Sidetrade CFO, Philippe Gangneux, opines that spreadsheets have an increasing number of limits and complexities. He claims that there remains a whole host of other ways in which spreadsheets prevent finance leaders from reaching their potential; they limit an organisation’s ability to instil a cash culture, they don’t provide any intelligent recommendations, and they cannot promote data centricity and visibility across the business.
“The crisis we have been through has revealed the importance of securing cash flows, and more and more financial leaders are recognising the benefit of working with a dedicated technology for enhanced Order-to-Cash performance,” he continues.
Reluctance to let go of spreadsheet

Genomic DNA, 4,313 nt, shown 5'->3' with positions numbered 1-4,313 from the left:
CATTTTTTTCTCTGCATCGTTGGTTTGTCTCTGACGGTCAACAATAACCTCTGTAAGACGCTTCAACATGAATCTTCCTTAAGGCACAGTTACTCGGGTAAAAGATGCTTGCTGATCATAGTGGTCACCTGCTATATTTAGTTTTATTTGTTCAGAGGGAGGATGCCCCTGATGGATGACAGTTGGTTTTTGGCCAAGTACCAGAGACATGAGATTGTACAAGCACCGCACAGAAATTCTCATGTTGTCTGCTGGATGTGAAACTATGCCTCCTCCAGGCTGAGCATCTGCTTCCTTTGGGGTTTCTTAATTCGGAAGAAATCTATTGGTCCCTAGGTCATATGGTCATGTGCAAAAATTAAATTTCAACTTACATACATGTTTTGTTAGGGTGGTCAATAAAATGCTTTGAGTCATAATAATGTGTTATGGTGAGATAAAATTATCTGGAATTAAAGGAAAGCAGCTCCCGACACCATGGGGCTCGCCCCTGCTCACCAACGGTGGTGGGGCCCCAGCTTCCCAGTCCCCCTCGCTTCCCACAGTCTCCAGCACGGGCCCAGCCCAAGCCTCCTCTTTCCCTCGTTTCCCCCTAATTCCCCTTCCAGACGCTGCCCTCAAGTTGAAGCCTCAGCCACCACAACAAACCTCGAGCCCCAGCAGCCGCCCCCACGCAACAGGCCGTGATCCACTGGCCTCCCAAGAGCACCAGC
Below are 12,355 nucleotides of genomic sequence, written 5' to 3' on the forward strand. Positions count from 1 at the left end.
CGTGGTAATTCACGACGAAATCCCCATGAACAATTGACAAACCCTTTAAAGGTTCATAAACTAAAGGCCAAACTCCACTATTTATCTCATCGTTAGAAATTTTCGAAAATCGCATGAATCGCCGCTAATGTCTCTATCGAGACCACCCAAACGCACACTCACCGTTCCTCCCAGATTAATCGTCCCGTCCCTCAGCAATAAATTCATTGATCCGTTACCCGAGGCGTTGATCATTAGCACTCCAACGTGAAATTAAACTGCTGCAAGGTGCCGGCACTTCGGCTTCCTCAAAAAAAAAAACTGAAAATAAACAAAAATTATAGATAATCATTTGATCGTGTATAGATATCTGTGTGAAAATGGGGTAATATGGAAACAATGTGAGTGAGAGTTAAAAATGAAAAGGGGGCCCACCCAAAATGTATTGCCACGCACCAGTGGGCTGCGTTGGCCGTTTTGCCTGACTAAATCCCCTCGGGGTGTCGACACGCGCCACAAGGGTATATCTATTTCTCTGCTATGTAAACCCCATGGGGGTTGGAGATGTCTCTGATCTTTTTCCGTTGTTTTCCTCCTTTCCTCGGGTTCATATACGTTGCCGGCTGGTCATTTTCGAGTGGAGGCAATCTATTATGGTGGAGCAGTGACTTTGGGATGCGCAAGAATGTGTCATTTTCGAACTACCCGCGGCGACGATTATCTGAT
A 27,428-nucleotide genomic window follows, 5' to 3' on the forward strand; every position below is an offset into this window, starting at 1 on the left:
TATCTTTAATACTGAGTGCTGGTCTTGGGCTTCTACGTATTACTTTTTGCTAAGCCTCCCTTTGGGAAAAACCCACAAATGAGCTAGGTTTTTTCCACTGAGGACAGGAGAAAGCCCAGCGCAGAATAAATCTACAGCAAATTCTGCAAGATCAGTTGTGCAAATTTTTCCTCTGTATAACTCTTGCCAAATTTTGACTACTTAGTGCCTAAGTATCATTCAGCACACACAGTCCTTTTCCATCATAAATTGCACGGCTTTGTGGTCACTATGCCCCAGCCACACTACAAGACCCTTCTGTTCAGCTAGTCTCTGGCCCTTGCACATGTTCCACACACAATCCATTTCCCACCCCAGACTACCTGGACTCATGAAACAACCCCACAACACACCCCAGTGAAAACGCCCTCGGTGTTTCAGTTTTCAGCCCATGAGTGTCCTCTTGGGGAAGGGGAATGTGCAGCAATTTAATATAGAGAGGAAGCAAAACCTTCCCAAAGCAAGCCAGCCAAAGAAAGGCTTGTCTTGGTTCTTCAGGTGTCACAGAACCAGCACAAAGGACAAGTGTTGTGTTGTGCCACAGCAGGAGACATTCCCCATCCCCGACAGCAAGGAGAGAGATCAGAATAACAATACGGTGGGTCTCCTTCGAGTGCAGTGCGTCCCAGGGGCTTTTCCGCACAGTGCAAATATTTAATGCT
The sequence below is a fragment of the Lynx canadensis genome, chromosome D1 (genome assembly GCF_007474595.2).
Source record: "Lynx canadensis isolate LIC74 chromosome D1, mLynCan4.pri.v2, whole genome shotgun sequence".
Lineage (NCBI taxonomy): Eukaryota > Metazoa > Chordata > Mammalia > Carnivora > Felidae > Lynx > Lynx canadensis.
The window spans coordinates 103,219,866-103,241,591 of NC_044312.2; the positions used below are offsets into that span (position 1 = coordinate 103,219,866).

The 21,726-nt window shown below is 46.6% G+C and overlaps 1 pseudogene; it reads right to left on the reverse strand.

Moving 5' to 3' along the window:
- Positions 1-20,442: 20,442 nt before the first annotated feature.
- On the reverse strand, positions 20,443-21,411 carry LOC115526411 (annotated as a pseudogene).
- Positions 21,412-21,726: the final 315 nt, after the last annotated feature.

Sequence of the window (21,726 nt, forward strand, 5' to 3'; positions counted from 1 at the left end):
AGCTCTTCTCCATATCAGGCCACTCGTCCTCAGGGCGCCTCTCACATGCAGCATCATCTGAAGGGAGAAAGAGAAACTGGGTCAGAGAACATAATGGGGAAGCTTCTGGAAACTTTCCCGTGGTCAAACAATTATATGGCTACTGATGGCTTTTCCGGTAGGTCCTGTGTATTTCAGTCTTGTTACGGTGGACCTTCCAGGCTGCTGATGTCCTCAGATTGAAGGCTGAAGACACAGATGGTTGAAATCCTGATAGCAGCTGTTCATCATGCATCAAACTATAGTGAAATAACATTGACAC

Gangneux acknowledges that spreadsheets certainly still have their strengths and their place in the business world in many ways; it’s simply that when it comes to cash flow management, they no longer offer up the same benefits that other, more advanced technologies do.
“The reluctance of finance executives to abandon spreadsheets entirely and head towards more intelligent AI-powered solutions reminds me of the saying “you don’t know what you don’t know”. If executives haven’t had the opportunity to see for themselves the benefits that more advanced technologies and AI can deliver for them, then it can be all too easy to stick their heads in the sand and assume that they’re getting the best possible Order-to-Cash results from their incumbent technologies,” he adds.
He comments matter-of-factly that spreadsheets cannot give businesses the same advantages that dedicated AI Order-to-Cash solutions can when it comes to cash flow management.